Big Blue Saw has done quite a bit of waterjet cutting of small parts. Small parts are often jewelry made with special materials like silver and bronze.
Let's take a look at how this can work out for a simple trefoil design cut from 1/8" thick aluminum plate. As you can see below, we made the design in several different sizes, from about 2 inches (50 mm) across down to 1/4 inch (6.4 mm) across.
The parts all had a rectangle at the top 0.125 inches wide. On the smallest two pieces, the lobes were 0.262 (6.7 mm) and 0.131 inches (3.3 mm) in diameter.
You can see how they turned out in the closeup photo below. Note that our limiting factor here is the cutting stream size (kerf width) of the waterjet: about 0.04 inches or 1 mm in diameter. That's slightly thinner than a CD or DVD. You will notice that the sharp inside corners of the original design become visibly rounded off at this scale. Designs at this scale and smaller are quite limited in the amount of detail they can have.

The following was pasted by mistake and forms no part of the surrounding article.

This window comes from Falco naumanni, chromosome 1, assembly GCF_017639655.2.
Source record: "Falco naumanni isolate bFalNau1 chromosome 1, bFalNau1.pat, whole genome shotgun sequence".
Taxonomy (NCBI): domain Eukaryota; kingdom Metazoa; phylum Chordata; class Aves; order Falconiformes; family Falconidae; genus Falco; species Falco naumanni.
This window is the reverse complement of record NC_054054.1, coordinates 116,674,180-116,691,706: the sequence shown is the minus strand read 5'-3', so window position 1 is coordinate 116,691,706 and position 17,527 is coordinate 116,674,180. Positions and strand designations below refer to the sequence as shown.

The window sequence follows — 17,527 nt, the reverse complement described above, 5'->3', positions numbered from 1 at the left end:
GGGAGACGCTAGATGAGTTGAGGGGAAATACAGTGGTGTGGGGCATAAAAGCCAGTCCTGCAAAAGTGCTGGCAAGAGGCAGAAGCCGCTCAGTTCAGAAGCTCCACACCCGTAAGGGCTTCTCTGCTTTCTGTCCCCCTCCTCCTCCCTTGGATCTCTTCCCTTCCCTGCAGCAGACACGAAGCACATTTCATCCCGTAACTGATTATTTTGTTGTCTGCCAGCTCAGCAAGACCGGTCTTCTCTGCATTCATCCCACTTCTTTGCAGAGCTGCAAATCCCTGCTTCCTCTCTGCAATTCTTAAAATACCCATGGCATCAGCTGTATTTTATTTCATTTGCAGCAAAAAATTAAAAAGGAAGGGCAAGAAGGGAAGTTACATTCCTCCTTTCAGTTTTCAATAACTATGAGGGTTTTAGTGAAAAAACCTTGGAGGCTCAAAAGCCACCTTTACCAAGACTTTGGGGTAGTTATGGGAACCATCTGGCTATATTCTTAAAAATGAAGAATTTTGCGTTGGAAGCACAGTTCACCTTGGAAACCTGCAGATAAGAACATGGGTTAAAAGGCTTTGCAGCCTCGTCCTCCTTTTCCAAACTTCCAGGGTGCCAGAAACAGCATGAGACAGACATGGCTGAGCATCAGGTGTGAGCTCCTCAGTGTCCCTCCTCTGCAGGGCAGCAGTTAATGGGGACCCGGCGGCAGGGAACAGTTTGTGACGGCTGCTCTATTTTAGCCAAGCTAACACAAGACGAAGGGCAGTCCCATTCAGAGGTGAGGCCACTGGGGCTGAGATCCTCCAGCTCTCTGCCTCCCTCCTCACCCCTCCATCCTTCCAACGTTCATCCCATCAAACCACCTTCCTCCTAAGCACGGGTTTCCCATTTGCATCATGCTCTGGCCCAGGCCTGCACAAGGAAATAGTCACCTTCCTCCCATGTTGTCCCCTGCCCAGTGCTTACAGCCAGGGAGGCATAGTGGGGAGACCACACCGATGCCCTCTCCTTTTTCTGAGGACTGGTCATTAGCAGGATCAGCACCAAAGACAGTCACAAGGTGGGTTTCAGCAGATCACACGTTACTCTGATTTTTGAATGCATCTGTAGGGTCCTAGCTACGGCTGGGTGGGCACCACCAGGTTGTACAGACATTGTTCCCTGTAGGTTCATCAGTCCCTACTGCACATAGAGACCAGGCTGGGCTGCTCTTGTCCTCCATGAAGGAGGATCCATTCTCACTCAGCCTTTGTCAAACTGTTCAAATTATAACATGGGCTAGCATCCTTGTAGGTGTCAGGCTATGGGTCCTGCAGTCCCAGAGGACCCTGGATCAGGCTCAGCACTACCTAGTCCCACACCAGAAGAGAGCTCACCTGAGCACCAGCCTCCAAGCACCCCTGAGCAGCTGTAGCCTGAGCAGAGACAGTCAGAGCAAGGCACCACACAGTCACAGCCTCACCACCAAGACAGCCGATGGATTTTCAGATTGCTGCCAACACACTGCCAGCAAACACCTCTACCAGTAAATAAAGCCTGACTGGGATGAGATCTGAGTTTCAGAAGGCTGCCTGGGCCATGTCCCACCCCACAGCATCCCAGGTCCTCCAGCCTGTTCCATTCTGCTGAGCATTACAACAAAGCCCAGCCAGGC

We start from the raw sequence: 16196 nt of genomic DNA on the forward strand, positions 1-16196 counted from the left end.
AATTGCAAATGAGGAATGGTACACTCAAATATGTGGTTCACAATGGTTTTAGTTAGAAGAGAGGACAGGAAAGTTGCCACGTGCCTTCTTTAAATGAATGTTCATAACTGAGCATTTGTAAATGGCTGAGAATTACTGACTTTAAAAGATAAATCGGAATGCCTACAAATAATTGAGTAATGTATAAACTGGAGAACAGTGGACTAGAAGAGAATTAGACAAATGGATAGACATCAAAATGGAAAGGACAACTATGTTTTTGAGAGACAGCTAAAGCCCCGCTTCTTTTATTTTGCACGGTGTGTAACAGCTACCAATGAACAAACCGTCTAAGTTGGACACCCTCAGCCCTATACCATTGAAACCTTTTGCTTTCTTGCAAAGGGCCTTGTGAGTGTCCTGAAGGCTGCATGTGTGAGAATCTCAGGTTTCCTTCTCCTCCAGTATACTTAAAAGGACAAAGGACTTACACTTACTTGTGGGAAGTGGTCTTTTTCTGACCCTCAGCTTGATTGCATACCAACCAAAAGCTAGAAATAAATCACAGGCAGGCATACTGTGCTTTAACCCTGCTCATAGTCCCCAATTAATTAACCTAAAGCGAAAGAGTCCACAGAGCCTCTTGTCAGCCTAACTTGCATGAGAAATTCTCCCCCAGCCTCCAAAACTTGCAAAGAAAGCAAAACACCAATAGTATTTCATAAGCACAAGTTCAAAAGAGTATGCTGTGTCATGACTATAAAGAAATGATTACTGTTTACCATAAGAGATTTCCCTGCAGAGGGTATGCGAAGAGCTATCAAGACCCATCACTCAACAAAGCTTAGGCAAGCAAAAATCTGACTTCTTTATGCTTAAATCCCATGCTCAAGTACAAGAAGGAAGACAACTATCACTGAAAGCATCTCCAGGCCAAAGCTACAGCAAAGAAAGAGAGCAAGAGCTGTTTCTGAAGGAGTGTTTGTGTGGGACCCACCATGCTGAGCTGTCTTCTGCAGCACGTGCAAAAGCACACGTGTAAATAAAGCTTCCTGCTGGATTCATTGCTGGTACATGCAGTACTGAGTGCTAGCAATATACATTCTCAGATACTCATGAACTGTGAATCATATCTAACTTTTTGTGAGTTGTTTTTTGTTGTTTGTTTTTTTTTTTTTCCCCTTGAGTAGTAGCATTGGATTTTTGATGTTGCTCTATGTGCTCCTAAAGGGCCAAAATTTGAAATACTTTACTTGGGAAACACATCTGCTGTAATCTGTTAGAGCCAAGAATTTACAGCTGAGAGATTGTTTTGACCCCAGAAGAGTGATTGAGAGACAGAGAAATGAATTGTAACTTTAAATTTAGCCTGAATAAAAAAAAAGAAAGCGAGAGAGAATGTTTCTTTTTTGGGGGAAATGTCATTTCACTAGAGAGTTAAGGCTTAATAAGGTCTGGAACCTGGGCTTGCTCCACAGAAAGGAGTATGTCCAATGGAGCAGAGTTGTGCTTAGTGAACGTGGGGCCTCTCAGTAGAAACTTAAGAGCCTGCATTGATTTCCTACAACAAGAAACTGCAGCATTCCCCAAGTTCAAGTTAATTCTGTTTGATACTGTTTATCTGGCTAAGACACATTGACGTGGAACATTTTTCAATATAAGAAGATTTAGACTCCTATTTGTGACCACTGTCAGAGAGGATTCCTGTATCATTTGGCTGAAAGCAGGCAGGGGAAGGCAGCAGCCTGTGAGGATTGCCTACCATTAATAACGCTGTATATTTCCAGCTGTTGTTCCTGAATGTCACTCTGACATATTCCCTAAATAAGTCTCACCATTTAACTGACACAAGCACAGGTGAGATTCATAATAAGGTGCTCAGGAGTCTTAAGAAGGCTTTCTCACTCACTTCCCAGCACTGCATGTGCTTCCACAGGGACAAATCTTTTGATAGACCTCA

Below is an even closer look at the smallest piece. The top lobe is slightly asymmetrical, possibly due to the waterjet cutting path or vibration during cutting.
Small parts are typically tabbed to the sheet from which they're cut to prevent them from falling into the water catch tank. Here we can see that the tab is about 1/64 inch (0.4 mm) wide. This is almost too small for this particular design and material. The larger pieces actually broke loose from their tabs during the simple handling needed to take these photos. The tab is designed to be thin enough that we can remove the part from the sheet easily. (Thin areas tend to break.) Thinner and weaker materials (remember that we're using 1/8" aluminum here) will likely require a wider tab, which could interfere with a small part's design.